Holidays are great days for sports leagues of all kinds to grab a hold of. Once upon a time, the NFL (apparently ahead of its generations here) decided to make Thanksgiving Day a staple for football games because … people were off work. Every year since 1920, NFL games have been played on Thanksgiving, with the Detroit Lions and Dallas Cowboys being current-day fixtures as hosts. So popular has the day been for the NFL, it added a prime-time contest.

The NBA took the chance at Christmas, and while, no, it’s not the level of the NFL and Christmas is a much more busy holiday than Thanksgiving, it still has strangled the sports-viewing market for those who still want to watch.

College football used to have that with New Year’s Day until the BCS and now this crap. What makes it worse? This coming season, New Year’s Day is a Friday, when the Rose and Sugar Bowl (which shouldn’t be locked in, but are…) can be played. Jan. 2, 2016 is on a Saturday, which, again, is when people are typically OFF OF WORK. There are no NFL games on that Saturday. The playoff semifinals could be played then.

The NFL even has gotten involved apparently, with an eye on eventually expanding the playoffs and having a game on a Monday, when the CFB Playoff is clinging like grim death to Monday for some unknown reason. I don’t care how much muscle the CFB Playoff committee thinks it can flex. It can’t beat the NFL and would be tested for substance abuse if it tried to go up against an NFL playoff game.

But let’s not be totally negative. Why not be solution-oriented? For one, stop with the silliness and just play the playoff games on New Year’s Day instead of locking the Rose and Sugar into that day in the years when those are non-semifinal bowl games. People love college football on that day and it’s perfect because you’ve got everyone working off a hangover on a day off from staying up later than they normally do. With New Year’s Eve, you’re targeting no one other than college students on break, the unemployed, and journalists covering the game, and they’ll be there if you play it at 3 a.m. on a Tuesday, so who cares?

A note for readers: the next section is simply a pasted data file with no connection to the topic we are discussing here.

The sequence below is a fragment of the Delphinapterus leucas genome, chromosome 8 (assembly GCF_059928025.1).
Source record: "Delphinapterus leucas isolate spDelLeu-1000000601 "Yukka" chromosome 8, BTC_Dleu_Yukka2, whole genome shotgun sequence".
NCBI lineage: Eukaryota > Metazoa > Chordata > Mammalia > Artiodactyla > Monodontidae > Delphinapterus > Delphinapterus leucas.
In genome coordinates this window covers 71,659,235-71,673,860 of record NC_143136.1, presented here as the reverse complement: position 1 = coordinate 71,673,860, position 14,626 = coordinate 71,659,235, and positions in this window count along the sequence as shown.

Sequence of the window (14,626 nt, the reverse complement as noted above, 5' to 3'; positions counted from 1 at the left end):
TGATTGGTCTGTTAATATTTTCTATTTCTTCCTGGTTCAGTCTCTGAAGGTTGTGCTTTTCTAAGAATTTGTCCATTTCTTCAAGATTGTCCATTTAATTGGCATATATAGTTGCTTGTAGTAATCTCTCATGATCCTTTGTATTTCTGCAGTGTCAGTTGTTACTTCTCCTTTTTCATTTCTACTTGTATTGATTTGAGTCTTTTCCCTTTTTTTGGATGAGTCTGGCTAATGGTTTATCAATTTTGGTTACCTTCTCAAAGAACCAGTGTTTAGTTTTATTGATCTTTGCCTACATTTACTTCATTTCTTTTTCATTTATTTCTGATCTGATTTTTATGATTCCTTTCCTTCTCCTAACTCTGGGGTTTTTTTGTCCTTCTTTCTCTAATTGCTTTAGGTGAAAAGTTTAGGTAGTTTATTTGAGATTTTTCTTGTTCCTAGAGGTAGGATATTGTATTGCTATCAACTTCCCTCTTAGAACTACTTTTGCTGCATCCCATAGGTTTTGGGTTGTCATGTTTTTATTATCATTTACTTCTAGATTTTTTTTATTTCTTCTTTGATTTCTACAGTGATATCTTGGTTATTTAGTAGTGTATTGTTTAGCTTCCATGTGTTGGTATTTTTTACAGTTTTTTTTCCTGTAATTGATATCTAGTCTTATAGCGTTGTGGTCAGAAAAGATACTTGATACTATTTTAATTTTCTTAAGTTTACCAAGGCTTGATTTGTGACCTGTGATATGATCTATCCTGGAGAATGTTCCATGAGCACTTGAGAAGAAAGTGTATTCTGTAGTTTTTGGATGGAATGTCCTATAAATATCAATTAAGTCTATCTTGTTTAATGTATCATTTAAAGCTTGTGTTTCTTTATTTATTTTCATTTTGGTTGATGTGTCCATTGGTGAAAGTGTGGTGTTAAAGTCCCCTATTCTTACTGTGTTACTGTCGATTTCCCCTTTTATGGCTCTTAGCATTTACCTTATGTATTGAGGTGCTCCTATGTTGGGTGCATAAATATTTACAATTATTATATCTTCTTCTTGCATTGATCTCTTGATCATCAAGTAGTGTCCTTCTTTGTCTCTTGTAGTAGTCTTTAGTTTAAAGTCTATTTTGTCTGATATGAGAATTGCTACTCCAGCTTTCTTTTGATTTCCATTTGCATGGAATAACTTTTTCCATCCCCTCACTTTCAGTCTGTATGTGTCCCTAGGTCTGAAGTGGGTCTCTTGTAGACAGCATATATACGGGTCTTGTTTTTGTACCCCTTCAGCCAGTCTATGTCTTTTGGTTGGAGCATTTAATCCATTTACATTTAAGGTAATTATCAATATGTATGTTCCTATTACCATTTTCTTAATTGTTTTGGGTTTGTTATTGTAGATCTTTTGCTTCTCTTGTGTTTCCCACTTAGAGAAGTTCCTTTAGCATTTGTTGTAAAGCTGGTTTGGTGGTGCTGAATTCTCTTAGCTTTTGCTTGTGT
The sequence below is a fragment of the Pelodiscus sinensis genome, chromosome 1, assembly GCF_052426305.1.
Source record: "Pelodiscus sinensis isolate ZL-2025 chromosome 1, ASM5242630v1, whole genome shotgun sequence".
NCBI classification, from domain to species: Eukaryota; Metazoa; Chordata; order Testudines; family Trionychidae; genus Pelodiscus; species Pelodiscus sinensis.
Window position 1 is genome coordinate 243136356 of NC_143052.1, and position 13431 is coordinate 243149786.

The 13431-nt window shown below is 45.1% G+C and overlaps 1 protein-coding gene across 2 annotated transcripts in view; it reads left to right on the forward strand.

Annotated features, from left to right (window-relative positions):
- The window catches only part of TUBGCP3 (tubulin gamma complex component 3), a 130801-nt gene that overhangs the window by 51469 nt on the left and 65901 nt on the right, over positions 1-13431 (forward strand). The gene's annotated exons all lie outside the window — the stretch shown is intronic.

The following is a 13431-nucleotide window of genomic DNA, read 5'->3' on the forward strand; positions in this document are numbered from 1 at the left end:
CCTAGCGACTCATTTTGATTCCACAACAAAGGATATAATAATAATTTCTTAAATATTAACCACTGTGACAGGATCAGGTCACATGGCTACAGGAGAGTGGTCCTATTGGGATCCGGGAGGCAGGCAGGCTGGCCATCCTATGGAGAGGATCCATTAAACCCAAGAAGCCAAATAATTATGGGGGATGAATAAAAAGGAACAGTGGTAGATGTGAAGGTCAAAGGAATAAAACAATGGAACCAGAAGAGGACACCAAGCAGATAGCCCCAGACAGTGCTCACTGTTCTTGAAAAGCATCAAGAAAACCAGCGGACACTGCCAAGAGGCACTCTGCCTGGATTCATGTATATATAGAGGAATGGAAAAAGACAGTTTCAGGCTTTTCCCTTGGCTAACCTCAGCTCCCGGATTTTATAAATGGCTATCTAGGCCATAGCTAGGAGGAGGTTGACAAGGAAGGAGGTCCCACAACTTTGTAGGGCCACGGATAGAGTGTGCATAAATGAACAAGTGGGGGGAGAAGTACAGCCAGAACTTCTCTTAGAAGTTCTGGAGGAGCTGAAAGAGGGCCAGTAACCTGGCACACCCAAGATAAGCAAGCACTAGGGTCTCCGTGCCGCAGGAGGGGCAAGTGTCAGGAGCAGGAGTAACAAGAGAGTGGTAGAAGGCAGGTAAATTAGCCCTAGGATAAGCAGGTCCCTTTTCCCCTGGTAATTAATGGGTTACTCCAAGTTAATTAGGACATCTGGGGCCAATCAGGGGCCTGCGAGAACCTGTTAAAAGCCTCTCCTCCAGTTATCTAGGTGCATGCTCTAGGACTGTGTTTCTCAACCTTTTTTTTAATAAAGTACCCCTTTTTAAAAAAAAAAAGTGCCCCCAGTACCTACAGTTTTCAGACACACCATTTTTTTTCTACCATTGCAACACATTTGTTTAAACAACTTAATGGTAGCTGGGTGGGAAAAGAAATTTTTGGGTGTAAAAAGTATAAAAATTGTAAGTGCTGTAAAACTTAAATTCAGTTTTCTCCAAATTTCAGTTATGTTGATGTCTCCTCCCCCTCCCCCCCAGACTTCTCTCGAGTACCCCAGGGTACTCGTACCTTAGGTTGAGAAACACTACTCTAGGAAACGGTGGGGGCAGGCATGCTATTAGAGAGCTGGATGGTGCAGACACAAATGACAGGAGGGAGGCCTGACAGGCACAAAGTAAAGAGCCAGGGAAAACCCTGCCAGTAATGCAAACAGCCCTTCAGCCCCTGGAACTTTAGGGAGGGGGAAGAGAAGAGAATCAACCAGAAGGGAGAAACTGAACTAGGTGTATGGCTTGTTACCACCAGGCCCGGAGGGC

The CFB Playoff should be open to playing the title game on a Friday, still for some reason the most avoided night for sports of the week. I’m sure there’s some metrics or numbers or blah, blah, blah that people don’t watch sports then, but the reason they don’t watch it then is because they don’t have the option. Nothing’s scheduled then.

Any bar or restaurant is packed on Friday like no day other than Saturday. People are excited, fired up, and in the mood to get something to hype them up, staring down the barrel at two days off.

According to an article from the Dayton News, 82 percent of employed persons work Monday through Friday, and while numbers are creeping up on weekend work, it still is far behind your traditional work schedules. So why squeeze those folks out or make it harder on them?

College football is screwing with its charm, which is a pretty dicey move considering popularity for the sport couldn’t possibly be higher. If it ain’t broke, you probably should just put the sledgehammer away. Watch ratings drop this year from last year, hard.

And when ratings drop, money drops. When money drops, things get changed. For the sake of the college football fan, we can only hope that will be the case after this next season.